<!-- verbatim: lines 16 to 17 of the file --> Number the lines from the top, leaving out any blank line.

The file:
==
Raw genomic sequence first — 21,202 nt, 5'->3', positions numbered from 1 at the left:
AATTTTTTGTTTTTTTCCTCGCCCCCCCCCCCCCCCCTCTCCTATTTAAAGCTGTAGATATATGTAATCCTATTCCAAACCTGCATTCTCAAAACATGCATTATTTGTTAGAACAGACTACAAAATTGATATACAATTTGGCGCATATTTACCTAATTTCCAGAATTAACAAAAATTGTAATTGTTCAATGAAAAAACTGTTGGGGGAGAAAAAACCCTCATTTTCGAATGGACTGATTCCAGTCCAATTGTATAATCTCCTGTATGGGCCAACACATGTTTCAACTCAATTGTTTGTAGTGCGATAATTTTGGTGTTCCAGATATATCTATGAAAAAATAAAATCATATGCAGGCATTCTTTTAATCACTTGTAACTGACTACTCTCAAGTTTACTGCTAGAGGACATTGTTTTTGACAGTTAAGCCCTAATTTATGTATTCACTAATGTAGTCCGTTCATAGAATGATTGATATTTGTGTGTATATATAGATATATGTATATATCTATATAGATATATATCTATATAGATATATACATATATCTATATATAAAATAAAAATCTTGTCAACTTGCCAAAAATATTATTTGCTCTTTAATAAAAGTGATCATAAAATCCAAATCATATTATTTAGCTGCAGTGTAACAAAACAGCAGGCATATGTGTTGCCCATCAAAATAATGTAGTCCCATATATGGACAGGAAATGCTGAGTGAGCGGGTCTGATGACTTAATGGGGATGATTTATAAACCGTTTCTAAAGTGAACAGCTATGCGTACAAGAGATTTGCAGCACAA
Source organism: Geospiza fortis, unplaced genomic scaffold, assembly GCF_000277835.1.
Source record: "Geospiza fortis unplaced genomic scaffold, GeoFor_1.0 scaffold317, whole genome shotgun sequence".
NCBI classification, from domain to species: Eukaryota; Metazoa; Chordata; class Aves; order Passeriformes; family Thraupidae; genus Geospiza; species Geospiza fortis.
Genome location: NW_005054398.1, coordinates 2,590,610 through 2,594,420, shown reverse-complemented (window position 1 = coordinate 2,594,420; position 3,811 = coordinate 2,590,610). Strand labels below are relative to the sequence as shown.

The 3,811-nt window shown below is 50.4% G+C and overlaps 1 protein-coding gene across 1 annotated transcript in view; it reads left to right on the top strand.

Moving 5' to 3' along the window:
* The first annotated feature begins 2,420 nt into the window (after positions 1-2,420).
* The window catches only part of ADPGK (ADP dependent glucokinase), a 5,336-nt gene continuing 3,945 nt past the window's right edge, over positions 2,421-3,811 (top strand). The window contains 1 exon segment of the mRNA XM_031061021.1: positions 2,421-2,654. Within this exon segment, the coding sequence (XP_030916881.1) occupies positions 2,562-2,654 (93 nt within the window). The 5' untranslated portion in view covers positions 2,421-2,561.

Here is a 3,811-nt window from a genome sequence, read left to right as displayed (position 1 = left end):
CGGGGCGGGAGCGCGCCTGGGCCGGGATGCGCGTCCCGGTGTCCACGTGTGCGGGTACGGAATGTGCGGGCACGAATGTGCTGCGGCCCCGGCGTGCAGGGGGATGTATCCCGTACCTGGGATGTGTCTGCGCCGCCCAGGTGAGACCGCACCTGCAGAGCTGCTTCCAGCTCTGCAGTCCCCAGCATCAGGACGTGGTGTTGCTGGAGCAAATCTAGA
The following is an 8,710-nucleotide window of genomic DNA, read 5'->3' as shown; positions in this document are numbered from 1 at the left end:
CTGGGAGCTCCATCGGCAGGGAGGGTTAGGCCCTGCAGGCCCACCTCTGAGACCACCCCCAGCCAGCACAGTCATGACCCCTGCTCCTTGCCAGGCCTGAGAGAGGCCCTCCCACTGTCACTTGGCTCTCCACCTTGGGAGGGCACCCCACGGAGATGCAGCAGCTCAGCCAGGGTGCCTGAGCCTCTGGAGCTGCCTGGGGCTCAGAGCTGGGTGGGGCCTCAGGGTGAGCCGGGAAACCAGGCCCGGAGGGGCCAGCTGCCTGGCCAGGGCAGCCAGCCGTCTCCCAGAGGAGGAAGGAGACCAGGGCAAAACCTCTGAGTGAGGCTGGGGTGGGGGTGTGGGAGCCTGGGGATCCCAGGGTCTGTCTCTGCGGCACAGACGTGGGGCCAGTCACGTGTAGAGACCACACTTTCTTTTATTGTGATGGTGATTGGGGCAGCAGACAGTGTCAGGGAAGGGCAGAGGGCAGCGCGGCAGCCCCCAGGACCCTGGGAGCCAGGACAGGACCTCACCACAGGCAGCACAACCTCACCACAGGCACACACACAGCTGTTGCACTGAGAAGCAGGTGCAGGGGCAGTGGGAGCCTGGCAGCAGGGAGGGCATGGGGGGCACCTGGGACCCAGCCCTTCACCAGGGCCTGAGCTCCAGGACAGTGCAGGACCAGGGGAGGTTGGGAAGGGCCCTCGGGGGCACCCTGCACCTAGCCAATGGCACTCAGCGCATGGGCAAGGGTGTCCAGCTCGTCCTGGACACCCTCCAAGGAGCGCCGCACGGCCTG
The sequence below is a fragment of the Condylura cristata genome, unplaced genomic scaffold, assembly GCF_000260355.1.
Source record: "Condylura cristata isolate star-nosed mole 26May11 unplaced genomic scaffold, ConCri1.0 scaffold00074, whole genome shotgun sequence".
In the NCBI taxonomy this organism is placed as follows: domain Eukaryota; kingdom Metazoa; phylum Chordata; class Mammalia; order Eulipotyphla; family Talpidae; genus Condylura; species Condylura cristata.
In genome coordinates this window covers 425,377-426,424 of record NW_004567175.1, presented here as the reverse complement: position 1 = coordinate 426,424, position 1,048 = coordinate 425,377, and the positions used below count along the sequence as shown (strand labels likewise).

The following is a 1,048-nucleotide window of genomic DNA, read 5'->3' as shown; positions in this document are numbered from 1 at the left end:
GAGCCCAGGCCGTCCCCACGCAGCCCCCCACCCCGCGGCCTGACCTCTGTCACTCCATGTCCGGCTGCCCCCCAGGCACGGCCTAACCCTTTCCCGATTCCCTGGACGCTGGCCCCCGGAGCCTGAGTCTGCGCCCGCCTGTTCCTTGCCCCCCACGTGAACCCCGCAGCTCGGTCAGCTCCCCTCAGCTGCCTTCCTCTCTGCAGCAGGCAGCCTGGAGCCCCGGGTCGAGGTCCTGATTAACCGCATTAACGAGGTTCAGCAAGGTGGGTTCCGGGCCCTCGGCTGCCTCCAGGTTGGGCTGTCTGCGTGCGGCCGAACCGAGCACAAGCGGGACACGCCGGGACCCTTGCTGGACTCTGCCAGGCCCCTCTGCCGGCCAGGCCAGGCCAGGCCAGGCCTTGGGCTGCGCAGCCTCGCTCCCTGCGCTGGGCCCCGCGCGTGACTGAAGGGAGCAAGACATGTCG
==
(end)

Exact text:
Source record: "Condylura cristata isolate star-nosed mole 26May11 unplaced genomic scaffold, ConCri1.0 scaffold00074, whole genome shotgun sequence".
In the NCBI taxonomy this organism is placed as follows: domain Eukaryota; kingdom Metazoa; phylum Chordata; class Mammalia; order Eulipotyphla; family Talpidae; genus Condylura; species Condylura cristata.